Corn Kid Is Doing Just Fine [Content Made Simple]
Issue #282: Meta's struggling, a new book worth watching, and more.
TOP OF THE WEEK
Bookers from television shows started reaching out. The family quickly found a lawyer. Tariq met him once via Zoom, his mother said, but he did not recall the meeting.
He did recall a trip to Los Angeles for the premiere of “Pinocchio.” An interviewer on the red carpet asked if Tariq was excited to meet Tom Hanks. “Who’s Tom Hanks?” Tariq replied. On “The Drew Barrymore Show,” Tariq sampled various corn-based foods: baby corn, corn soda, dessert corn and Quorn, a meat-substitute brand for which Ms. Barrymore is chief mom officer.
The corn video was the social media highlight of the summer as far as I’m concerned. And this is one of the most fun, delightful stories I’ve read in a while.
THE TRIVIA QUESTION
Fall officially starts today, so I ask you: when did Starbucks first introduce the pumpkin spiced latte? I’ll make it easy for you and let you have multiple choices in the poll below.
Answer is linked at the bottom.
HITTING THE LINKS
This will make things interesting!
Meta's arguments imply that the company is simply no longer a colossus deserving so much government scrutiny and lawsuits over what regulators describe as its monopoly.
Why it matters: Most companies do everything they can to tell stories of growth and market dominance, but as Meta faces antitrust action by the Federal Trade Commission, the EU and U.S. states, the company is finding it useful to underscore its weakness.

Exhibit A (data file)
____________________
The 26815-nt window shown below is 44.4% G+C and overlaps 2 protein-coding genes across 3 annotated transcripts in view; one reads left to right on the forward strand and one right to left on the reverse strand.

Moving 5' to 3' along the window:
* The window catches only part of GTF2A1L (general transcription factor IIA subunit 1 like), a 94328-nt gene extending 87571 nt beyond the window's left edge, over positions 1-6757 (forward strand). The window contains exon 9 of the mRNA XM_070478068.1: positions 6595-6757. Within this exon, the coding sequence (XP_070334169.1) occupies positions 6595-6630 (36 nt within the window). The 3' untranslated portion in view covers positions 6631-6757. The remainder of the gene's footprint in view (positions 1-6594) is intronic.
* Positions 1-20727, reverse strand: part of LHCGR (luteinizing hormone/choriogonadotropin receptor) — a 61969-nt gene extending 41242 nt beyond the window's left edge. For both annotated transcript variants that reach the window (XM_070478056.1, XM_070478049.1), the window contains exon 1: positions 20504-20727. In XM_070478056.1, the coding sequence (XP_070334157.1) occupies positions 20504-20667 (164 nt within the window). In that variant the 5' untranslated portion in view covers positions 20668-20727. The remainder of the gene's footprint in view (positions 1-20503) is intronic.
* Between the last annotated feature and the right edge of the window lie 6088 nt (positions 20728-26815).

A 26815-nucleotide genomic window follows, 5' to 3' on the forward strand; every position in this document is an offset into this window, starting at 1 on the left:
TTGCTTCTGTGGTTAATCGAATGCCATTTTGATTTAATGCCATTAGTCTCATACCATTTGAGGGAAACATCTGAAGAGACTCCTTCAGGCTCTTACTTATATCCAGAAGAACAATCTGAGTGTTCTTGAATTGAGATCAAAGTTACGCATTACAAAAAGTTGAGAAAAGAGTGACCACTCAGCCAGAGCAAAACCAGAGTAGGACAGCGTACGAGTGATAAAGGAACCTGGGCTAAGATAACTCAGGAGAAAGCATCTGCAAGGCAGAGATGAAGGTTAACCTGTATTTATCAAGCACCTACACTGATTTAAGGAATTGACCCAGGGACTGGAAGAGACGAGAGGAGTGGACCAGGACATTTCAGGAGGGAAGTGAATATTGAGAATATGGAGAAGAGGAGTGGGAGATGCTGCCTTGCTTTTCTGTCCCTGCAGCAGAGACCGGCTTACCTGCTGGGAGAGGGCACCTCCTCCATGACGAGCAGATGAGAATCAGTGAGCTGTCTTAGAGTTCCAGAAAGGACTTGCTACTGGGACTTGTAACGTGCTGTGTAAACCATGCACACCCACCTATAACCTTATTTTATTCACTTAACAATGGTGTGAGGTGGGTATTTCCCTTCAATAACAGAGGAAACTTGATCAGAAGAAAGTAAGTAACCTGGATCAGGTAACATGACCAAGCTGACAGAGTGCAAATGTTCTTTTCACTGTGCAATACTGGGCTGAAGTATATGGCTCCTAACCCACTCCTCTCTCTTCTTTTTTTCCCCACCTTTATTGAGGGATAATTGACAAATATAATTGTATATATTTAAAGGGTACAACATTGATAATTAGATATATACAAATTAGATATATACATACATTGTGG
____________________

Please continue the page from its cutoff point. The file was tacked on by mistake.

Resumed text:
This book has gone on my wishlist. Sounds super interesting.
When did daily life come to feel so much like a competition? In “You’ve Been Played,” Adrian Hon traces how and why gamification — the application of video-game principles like experience points, streaks, leader boards, badges and special challenges — has come to suffuse nearly every aspect of human existence in the digital era. Examples range from exercise (Nike, Strava), housework (Chore Wars) and brushing your teeth (Pokémon Smile), to — more disturbingly — going to school (ClassDojo) or work (Amazon warehouses’ PicksInSpace).
I am very interested in how this goes. It could be a train wreck, or could help matters.
At all the big platforms today, average users do not have a say on how this question gets handled. Instead, it’s left to company executives and their policy teams, who often do consult experts, human rights groups, and other stakeholders. But the process is opaque and inaccessible to platform users, and in general has undermined confidence in the platforms. It’s hard to put trust in a policy when you have no idea who made it or why. (Not to mention who enforces it, or how.)
THE FUNNY PART
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